I now want to jump from the beginning of my career as a landscape architect to as recently as last Sunday – Mother’s Day. I was given a copy of Remembered Gardens by Holly Kerr Forsyth, who people may know from her columns in the Weekend Australian. The book explores the work and stories of eight women from 1788 to 2000 whose passions for garden making have shaped our relationship with the Australian landscape. It begins with Elizabeth Macarthur, and her experience coming from the rich, romantic tradition of the English landscape to the harsh realities of early colonial Australia; moves on to a chapter, as one might expect, on Edna Walling – another remarkable and highly influential woman – and ends with Kath Carr whose life, like that of Sylvia Crowe and Brenda Colvin, spanned the 20th century.
And we must mention Kath Carr. Who is Kath Carr you may well ask. Until opening Remembered Gardens I, like many people, had never heard of her. She wrote very little, hardly ever drew plans and her notebooks, sketches, correspondence and treasured books and papers were disposed of when she moved into a retirement home.
But as a disciple of Edna Walling, Carr nevertheless evolved an independent “vision of what an Australian garden could be”. She drew inspiration from the natural landscape and worked with the available materials and plants that emerged from and survived in the local climate to express each individual place. She never repeated her designs from one commission to the next, and always drew fundamentally from the unique context of each project.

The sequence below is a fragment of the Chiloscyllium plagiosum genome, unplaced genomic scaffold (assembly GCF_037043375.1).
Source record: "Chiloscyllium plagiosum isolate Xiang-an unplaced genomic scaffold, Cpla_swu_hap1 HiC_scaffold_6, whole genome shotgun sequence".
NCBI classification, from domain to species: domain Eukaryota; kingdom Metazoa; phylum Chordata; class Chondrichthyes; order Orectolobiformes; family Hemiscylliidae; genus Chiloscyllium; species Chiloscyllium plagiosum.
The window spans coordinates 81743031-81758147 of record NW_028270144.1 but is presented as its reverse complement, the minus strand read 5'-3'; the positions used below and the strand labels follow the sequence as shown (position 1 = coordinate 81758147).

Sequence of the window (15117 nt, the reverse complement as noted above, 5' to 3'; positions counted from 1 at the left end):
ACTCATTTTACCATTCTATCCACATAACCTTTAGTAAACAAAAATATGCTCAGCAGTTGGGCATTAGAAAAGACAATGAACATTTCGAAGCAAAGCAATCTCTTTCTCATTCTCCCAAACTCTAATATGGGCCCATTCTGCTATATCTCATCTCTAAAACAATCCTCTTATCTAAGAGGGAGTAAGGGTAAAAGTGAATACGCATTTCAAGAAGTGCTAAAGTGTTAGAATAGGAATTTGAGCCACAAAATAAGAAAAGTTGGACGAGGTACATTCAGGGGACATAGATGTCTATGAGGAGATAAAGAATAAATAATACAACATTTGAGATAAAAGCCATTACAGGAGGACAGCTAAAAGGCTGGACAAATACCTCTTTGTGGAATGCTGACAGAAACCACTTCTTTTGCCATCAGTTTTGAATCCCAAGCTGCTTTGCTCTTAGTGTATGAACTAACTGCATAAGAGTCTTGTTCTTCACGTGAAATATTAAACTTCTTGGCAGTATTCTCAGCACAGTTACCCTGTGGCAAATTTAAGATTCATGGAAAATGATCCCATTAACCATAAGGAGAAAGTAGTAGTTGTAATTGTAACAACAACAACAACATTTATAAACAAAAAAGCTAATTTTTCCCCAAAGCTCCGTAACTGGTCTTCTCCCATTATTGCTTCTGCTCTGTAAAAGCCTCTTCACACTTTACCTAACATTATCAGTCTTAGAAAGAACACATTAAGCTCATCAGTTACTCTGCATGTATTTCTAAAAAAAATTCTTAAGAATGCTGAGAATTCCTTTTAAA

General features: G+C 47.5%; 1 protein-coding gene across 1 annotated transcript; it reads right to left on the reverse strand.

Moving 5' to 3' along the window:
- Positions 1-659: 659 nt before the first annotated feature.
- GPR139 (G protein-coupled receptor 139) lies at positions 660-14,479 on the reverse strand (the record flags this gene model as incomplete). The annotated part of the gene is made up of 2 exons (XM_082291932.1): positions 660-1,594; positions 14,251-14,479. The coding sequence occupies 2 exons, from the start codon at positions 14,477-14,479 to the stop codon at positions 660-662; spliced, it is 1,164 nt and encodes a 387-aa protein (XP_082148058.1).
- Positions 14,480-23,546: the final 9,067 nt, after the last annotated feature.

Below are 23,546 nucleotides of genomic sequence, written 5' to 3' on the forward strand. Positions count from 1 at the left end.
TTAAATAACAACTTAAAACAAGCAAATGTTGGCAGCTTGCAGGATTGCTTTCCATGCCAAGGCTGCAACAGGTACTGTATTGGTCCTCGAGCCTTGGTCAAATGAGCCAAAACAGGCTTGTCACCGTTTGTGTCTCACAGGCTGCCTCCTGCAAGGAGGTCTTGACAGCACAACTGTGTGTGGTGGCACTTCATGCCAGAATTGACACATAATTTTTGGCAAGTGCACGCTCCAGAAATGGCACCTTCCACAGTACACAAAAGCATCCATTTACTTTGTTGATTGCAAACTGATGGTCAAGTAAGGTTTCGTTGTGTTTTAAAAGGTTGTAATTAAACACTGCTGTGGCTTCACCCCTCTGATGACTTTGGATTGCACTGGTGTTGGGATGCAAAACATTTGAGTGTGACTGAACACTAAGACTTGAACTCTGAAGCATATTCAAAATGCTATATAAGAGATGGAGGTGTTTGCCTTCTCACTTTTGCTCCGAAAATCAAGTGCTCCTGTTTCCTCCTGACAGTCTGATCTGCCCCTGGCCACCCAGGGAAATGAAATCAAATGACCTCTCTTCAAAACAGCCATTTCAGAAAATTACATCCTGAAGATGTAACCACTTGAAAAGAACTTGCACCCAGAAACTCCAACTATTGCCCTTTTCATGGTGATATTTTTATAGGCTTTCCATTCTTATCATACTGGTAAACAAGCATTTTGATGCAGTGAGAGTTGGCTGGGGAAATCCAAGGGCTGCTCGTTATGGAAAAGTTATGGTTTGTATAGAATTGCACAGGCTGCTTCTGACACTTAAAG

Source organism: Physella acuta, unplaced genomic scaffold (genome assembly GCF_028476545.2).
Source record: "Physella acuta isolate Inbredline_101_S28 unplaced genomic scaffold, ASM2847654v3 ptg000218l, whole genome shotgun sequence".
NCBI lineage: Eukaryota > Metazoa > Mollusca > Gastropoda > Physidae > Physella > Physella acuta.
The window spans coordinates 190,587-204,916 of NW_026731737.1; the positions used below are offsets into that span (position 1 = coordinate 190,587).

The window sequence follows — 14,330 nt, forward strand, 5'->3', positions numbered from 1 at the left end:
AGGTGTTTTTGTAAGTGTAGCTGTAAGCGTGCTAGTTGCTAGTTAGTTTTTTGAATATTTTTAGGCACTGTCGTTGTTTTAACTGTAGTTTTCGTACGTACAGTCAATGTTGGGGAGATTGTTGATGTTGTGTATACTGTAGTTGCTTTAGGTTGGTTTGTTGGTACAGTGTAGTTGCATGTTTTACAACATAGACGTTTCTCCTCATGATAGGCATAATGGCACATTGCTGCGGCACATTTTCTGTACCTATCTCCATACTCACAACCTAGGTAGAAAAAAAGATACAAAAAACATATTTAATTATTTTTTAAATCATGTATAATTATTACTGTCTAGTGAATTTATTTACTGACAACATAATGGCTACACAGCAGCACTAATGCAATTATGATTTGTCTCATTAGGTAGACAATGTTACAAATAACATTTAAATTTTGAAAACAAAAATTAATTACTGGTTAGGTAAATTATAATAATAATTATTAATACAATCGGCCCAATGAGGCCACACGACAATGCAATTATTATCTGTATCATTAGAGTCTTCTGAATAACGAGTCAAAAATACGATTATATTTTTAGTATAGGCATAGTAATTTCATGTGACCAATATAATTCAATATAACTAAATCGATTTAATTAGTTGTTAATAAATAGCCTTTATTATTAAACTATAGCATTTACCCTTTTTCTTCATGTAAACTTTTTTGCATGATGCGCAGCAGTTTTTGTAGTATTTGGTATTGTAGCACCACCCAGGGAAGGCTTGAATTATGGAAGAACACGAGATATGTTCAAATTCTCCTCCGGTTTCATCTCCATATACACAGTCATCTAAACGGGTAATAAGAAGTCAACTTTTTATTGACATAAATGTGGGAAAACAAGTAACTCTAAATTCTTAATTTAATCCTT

Kerr Forsyth writes that, through her reticence, Carr is not widely known but lives on through the memories of her clients, the notebooks that she encouraged them to keep, and the enduring qualities of the properties and gardens she created.
Another aspect contributing to the lack of awareness of Kath Carr is the intangible, understated and ethereal nature of the designs, making it difficult to put a precise definition on how or why the landscapes work. This quality is something that occurs not only in landscape and other areas of design but many of the creative arts such as writing and music. In literature it has been referred to as the clear pane of glass through which new ideas are effortlessly transmitted. When we meet with barriers as a result of careless, thoughtless or poor design we become frustrated and defiant; where intensive thought, research and refinement has removed these barriers and pared the design back to its apparently simple but effective form the hand of the designer becomes, effectively, invisible.